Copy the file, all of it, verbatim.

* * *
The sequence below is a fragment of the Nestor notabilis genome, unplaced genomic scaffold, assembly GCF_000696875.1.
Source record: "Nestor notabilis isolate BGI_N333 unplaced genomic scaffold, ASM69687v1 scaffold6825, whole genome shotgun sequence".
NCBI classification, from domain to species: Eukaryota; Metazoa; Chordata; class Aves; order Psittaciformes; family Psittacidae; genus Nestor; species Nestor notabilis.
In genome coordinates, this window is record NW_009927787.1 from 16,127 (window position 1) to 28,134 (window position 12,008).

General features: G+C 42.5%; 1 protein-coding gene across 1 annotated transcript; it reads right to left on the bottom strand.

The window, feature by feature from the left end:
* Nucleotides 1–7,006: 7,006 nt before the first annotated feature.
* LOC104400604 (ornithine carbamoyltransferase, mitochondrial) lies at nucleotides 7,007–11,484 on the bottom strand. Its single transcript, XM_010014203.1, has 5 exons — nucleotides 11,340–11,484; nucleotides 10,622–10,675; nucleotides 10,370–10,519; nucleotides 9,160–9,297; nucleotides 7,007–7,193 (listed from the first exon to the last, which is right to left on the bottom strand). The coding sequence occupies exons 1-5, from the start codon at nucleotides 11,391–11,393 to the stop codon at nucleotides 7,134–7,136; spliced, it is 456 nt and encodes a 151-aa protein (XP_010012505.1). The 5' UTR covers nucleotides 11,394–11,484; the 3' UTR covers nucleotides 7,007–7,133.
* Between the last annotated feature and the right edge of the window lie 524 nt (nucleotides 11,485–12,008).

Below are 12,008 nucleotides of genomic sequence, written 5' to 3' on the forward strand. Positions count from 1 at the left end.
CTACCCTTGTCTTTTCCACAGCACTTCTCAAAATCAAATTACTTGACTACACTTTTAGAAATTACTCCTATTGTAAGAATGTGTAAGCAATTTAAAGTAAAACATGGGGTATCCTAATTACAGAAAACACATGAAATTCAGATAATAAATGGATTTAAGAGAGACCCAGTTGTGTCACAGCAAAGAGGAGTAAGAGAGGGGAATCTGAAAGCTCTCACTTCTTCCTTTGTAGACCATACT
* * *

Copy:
The sequence below is a fragment of the Nestor notabilis genome, unplaced genomic scaffold, assembly GCF_000696875.1.
Source record: "Nestor notabilis isolate BGI_N333 unplaced genomic scaffold, ASM69687v1 scaffold6825, whole genome shotgun sequence".
NCBI classification, from domain to species: Eukaryota; Metazoa; Chordata; class Aves; order Psittaciformes; family Psittacidae; genus Nestor; species Nestor notabilis.
In genome coordinates, this window is record NW_009927787.1 from 16,127 (window position 1) to 28,134 (window position 12,008).

General features: G+C 42.5%; 1 protein-coding gene across 1 annotated transcript; it reads right to left on the bottom strand.

The window, feature by feature from the left end:
* Nucleotides 1–7,006: 7,006 nt before the first annotated feature.
* LOC104400604 (ornithine carbamoyltransferase, mitochondrial) lies at nucleotides 7,007–11,484 on the bottom strand. Its single transcript, XM_010014203.1, has 5 exons — nucleotides 11,340–11,484; nucleotides 10,622–10,675; nucleotides 10,370–10,519; nucleotides 9,160–9,297; nucleotides 7,007–7,193 (listed from the first exon to the last, which is right to left on the bottom strand). The coding sequence occupies exons 1-5, from the start codon at nucleotides 11,391–11,393 to the stop codon at nucleotides 7,134–7,136; spliced, it is 456 nt and encodes a 151-aa protein (XP_010012505.1). The 5' UTR covers nucleotides 11,394–11,484; the 3' UTR covers nucleotides 7,007–7,133.
* Between the last annotated feature and the right edge of the window lie 524 nt (nucleotides 11,485–12,008).

Below are 12,008 nucleotides of genomic sequence, written 5' to 3' on the forward strand. Positions count from 1 at the left end.
CTACCCTTGTCTTTTCCACAGCACTTCTCAAAATCAAATTACTTGACTACACTTTTAGAAATTACTCCTATTGTAAGAATGTGTAAGCAATTTAAAGTAAAACATGGGGTATCCTAATTACAGAAAACACATGAAATTCAGATAATAAATGGATTTAAGAGAGACCCAGTTGTGTCACAGCAAAGAGGAGTAAGAGAGGGGAATCTGAAAGCTCTCACTTCTTCCTTTGTAGACCATACT